May 6th, 1937, Lakehurst, New Jersey. The mighty German Zeppelin, the Hindenburg, is attempting a mooring. At that point it is certainly Nazi Germany's finest airship. This is not the airship's first trip, and friends and family are at Lakehurst waiting for the arrival of the zeppelin. Herb Morrison is there reporting. Morrison is also recording the event for later rebroadcast. As the zeppelin arrives, Morrison is describing the event - then suddenly, it bursts into flames. Morrison is shocked, but keeps talking though breaking occasionally overcome by the tragedy. It's stated that it is radio news at its finest, news events that are reported as they are happeneing. This event reflected what was to come with radio broadcasting immediately before and during World War II. The entire broadcast follows:

« Here it comes, ladies and gentlemen, and what a sight
it is, a thrilling one, just a marvellous sight. It is
coming down out of the sky pointed toward us, and
towards the mooring mast. The mighty diesel motors
roar, the propellers biting into the air and throwing
it back into gale-like whirlpools...

"No one wonders that this great floating palace can travel
through the air at such speed with these powerful
motors behind it. The sun is striking the windows of
the observation deck on the eastward side and sparkling
like glittering jewels against a background of black


"It's burst into flames! Get this, Charlie, get this,
Charlie. Get out of the way, please, oh, my, this is
terrible, oh, my, get out of the way, please! It is
burning, bursting into flames and is falling on the
mooring mast and all the folks we... this is one of the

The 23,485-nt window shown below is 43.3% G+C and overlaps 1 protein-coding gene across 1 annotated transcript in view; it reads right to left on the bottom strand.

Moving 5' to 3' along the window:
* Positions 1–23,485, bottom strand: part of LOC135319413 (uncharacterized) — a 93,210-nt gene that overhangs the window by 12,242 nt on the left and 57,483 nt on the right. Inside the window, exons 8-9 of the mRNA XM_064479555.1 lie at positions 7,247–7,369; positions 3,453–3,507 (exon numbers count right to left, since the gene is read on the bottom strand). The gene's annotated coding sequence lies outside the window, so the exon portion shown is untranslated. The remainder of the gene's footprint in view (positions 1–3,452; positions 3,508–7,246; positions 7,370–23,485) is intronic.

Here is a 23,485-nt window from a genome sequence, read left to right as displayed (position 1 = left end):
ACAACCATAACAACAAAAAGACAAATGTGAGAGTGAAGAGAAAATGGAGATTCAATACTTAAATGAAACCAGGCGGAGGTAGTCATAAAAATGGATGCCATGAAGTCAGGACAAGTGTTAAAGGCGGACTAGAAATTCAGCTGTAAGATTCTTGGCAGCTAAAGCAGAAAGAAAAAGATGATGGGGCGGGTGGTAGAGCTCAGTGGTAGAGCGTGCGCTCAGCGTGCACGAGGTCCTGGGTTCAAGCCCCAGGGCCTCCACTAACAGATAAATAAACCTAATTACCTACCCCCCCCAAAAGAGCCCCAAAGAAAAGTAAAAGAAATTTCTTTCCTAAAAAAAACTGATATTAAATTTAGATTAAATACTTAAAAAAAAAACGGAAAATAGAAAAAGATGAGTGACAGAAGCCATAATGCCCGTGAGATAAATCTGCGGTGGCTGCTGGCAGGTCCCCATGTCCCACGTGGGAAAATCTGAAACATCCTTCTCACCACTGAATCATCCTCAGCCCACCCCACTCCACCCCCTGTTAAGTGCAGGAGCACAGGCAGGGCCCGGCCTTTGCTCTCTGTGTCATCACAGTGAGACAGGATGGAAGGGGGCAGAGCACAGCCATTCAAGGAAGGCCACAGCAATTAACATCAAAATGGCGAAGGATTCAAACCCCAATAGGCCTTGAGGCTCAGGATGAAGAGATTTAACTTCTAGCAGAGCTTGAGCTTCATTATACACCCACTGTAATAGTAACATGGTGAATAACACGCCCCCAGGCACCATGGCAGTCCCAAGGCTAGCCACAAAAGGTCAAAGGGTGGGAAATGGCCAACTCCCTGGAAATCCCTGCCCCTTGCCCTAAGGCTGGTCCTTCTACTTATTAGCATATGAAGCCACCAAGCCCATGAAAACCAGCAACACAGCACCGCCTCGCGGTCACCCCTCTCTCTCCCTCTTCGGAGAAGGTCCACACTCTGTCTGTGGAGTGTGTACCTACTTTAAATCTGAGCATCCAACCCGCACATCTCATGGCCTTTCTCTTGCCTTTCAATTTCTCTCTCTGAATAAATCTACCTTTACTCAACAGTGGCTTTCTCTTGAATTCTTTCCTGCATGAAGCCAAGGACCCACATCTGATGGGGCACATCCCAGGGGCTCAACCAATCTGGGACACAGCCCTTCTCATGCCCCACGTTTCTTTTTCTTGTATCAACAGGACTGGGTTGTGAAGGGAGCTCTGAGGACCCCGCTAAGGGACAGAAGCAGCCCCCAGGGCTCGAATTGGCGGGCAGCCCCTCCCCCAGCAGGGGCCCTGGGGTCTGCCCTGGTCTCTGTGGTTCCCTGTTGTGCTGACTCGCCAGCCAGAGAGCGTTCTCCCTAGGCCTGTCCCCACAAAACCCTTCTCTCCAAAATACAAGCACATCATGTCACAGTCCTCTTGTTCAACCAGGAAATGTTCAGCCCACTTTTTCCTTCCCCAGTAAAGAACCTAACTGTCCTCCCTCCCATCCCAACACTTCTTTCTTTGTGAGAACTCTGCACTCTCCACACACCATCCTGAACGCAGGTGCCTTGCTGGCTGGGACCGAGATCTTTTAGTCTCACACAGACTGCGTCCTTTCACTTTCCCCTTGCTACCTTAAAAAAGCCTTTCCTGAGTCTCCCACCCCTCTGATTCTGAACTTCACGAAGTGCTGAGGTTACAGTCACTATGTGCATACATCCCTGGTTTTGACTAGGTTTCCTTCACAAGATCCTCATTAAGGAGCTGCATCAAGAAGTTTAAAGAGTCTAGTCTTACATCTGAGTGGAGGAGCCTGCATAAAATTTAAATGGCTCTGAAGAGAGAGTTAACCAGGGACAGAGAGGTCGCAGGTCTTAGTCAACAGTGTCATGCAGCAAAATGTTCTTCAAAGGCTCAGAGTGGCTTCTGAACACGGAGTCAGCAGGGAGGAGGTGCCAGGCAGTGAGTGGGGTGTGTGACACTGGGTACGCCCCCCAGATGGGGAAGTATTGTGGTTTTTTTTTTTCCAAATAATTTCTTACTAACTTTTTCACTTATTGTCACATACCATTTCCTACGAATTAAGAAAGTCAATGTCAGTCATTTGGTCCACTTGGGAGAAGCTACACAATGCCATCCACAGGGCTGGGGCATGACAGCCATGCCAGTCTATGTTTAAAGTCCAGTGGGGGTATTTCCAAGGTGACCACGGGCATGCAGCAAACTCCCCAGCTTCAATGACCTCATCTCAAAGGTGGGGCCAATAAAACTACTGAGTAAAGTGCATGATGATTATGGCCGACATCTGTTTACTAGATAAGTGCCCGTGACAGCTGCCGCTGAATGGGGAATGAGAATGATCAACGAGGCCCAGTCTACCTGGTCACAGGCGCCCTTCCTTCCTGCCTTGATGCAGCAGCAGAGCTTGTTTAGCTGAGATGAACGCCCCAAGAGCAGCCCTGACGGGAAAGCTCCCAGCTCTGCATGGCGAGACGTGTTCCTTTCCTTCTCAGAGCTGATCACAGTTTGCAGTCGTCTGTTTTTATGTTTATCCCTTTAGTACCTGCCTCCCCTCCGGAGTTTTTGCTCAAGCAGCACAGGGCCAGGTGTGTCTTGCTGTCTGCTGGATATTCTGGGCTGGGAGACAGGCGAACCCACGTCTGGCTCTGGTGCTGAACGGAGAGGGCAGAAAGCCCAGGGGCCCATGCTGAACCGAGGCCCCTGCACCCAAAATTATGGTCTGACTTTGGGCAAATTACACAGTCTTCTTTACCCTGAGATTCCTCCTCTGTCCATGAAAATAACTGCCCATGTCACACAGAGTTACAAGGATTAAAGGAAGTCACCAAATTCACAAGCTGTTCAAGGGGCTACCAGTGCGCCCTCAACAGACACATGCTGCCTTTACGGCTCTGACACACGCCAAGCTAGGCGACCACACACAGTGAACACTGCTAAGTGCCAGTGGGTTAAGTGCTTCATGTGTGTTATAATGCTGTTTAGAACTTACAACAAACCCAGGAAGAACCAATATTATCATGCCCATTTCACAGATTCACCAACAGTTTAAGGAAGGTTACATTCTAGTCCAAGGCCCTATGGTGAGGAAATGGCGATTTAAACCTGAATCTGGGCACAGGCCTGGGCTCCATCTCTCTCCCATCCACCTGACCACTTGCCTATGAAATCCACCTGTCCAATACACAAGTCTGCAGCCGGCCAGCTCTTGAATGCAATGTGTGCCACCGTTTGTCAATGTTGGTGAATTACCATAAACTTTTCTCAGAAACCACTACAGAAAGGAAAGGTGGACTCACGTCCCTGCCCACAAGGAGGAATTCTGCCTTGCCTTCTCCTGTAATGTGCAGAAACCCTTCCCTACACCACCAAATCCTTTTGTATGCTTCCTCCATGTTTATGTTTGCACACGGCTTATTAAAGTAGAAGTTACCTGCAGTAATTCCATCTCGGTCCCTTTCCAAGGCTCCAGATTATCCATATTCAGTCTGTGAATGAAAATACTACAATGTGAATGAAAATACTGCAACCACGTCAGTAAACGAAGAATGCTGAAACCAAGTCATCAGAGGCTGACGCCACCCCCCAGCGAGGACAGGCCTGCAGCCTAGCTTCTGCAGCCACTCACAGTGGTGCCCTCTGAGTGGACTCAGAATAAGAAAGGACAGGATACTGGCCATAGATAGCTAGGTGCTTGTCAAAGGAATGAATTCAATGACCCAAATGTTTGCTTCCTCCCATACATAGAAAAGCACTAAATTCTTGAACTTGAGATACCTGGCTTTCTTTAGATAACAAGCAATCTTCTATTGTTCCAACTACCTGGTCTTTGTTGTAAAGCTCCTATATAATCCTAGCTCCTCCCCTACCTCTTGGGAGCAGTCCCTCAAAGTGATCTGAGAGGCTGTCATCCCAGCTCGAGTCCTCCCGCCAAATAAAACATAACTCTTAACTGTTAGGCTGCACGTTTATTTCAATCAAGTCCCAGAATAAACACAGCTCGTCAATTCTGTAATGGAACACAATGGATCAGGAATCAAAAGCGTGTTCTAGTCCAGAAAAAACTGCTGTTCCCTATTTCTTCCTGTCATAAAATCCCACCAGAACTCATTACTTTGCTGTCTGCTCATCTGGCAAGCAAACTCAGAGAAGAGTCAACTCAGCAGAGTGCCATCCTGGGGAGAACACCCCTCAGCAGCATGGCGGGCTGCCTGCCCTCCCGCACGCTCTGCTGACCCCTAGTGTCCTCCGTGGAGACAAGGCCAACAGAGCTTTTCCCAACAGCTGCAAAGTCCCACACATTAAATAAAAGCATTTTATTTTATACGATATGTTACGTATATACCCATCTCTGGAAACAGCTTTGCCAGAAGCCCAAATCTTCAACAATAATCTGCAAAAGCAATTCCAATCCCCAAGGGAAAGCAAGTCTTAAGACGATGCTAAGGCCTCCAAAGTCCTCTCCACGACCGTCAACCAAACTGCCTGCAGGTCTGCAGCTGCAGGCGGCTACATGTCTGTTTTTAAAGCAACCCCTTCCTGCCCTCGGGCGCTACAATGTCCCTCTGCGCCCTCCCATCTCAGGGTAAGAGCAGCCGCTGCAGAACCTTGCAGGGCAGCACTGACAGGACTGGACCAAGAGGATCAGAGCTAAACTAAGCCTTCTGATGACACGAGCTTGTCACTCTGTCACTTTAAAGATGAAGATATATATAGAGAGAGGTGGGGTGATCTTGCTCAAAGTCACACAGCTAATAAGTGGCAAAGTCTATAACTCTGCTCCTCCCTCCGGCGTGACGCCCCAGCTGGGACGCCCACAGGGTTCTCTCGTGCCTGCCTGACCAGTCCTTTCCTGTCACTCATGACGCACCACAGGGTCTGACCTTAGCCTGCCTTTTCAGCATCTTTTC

worst catastrophes in the world! Oh, it's four or five
hundred feet into the sky, it's a terrific crash,
ladies and gentlemen. (It's soaking in flames now)
Oh, the humanity! »

- Herbert Morrison, Lakehurst, New Jersey, May 6, 1937, 7:25 pm.
Oh, the emotion...

Herbert Morrison was working for WLS Chicago when he covered the Hindenburg fire at Lakehurst Naval Station on 6 May 1937. His famous rapid-fire description of the unfolding tragedy got him fired for being too emotional—despite the fact that NBC, which had had a strict policy against airing recordings, made its first-ever exception for him in what was also the nation's first coast-to-coast broadcast. Not surprisingly, he somehow managed to find work at NBC after his firing and have a respectable career as a radio reporter thereafter.

This expression, although it appears to have originated with a newscast during the explosion of the Hindenburg, is often taken out of context nowadays. It is generally used in an "ironic" or exaggerated tone, and it's likely that users don't know its history. Examples:
enkidu: I just wrote a script that will auto-node all the comments posted to slashdot in real time.
nate: Oh, the humanity!

"The Beatles' Revolution is being used in an ad for one of the largest corporations on the planet! Oh, the humanity!"

Real life example: The first match on Google for "oh the humanity" turns up a site reviewing bad movies.
The expression conveys that something truly disturbing has happened, although it doesn't necessarily have to do with humans or the loss of human life, and the speaker is being somewhat mocking and melodramatic.

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